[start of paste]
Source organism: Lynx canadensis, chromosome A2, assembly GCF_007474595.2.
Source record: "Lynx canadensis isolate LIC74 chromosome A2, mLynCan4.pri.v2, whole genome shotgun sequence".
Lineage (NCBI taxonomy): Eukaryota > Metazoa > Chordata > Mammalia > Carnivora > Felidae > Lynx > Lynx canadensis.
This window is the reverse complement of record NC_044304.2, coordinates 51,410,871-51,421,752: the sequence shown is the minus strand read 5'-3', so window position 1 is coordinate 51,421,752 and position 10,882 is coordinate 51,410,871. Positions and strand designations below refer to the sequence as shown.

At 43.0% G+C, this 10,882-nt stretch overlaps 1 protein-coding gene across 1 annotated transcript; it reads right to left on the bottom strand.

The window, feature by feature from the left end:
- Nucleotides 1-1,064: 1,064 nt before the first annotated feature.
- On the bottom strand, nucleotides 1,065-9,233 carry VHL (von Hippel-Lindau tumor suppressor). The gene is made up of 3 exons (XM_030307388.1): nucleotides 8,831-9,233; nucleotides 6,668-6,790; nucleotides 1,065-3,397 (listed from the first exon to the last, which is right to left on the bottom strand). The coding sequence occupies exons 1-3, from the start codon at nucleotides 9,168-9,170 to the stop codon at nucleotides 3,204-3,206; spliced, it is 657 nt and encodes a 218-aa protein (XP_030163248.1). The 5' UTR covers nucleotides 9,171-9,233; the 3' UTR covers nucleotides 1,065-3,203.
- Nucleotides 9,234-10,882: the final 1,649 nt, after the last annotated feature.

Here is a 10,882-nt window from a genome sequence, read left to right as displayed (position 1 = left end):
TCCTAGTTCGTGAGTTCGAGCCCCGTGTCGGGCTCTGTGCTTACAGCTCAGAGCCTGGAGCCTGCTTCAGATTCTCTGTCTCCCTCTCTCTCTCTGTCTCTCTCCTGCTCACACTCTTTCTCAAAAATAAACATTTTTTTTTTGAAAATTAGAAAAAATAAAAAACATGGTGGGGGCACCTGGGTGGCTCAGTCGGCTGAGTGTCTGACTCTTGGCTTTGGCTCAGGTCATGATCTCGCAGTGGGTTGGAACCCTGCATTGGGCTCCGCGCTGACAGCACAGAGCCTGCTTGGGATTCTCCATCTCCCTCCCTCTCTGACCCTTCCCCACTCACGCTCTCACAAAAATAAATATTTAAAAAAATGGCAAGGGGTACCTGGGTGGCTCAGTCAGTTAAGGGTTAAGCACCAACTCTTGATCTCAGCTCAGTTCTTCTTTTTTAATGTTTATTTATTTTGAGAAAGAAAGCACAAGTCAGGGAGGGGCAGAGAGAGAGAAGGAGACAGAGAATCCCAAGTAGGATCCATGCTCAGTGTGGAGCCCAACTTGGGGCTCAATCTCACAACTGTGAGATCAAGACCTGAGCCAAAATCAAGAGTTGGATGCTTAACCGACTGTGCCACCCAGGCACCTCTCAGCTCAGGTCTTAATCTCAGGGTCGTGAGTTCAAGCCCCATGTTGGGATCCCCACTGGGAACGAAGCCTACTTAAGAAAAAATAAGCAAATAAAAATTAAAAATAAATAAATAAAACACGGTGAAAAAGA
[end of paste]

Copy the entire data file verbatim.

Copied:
Source organism: Lynx canadensis, chromosome A2, assembly GCF_007474595.2.
Source record: "Lynx canadensis isolate LIC74 chromosome A2, mLynCan4.pri.v2, whole genome shotgun sequence".
Lineage (NCBI taxonomy): Eukaryota > Metazoa > Chordata > Mammalia > Carnivora > Felidae > Lynx > Lynx canadensis.
This window is the reverse complement of record NC_044304.2, coordinates 51,410,871-51,421,752: the sequence shown is the minus strand read 5'-3', so window position 1 is coordinate 51,421,752 and position 10,882 is coordinate 51,410,871. Positions and strand designations below refer to the sequence as shown.

At 43.0% G+C, this 10,882-nt stretch overlaps 1 protein-coding gene across 1 annotated transcript; it reads right to left on the bottom strand.

The window, feature by feature from the left end:
- Nucleotides 1-1,064: 1,064 nt before the first annotated feature.
- On the bottom strand, nucleotides 1,065-9,233 carry VHL (von Hippel-Lindau tumor suppressor). The gene is made up of 3 exons (XM_030307388.1): nucleotides 8,831-9,233; nucleotides 6,668-6,790; nucleotides 1,065-3,397 (listed from the first exon to the last, which is right to left on the bottom strand). The coding sequence occupies exons 1-3, from the start codon at nucleotides 9,168-9,170 to the stop codon at nucleotides 3,204-3,206; spliced, it is 657 nt and encodes a 218-aa protein (XP_030163248.1). The 5' UTR covers nucleotides 9,171-9,233; the 3' UTR covers nucleotides 1,065-3,203.
- Nucleotides 9,234-10,882: the final 1,649 nt, after the last annotated feature.

Here is a 10,882-nt window from a genome sequence, read left to right as displayed (position 1 = left end):
TCCTAGTTCGTGAGTTCGAGCCCCGTGTCGGGCTCTGTGCTTACAGCTCAGAGCCTGGAGCCTGCTTCAGATTCTCTGTCTCCCTCTCTCTCTCTGTCTCTCTCCTGCTCACACTCTTTCTCAAAAATAAACATTTTTTTTTTGAAAATTAGAAAAAATAAAAAACATGGTGGGGGCACCTGGGTGGCTCAGTCGGCTGAGTGTCTGACTCTTGGCTTTGGCTCAGGTCATGATCTCGCAGTGGGTTGGAACCCTGCATTGGGCTCCGCGCTGACAGCACAGAGCCTGCTTGGGATTCTCCATCTCCCTCCCTCTCTGACCCTTCCCCACTCACGCTCTCACAAAAATAAATATTTAAAAAAATGGCAAGGGGTACCTGGGTGGCTCAGTCAGTTAAGGGTTAAGCACCAACTCTTGATCTCAGCTCAGTTCTTCTTTTTTAATGTTTATTTATTTTGAGAAAGAAAGCACAAGTCAGGGAGGGGCAGAGAGAGAGAAGGAGACAGAGAATCCCAAGTAGGATCCATGCTCAGTGTGGAGCCCAACTTGGGGCTCAATCTCACAACTGTGAGATCAAGACCTGAGCCAAAATCAAGAGTTGGATGCTTAACCGACTGTGCCACCCAGGCACCTCTCAGCTCAGGTCTTAATCTCAGGGTCGTGAGTTCAAGCCCCATGTTGGGATCCCCACTGGGAACGAAGCCTACTTAAGAAAAAATAAGCAAATAAAAATTAAAAATAAATAAATAAAACACGGTGAAAAAGA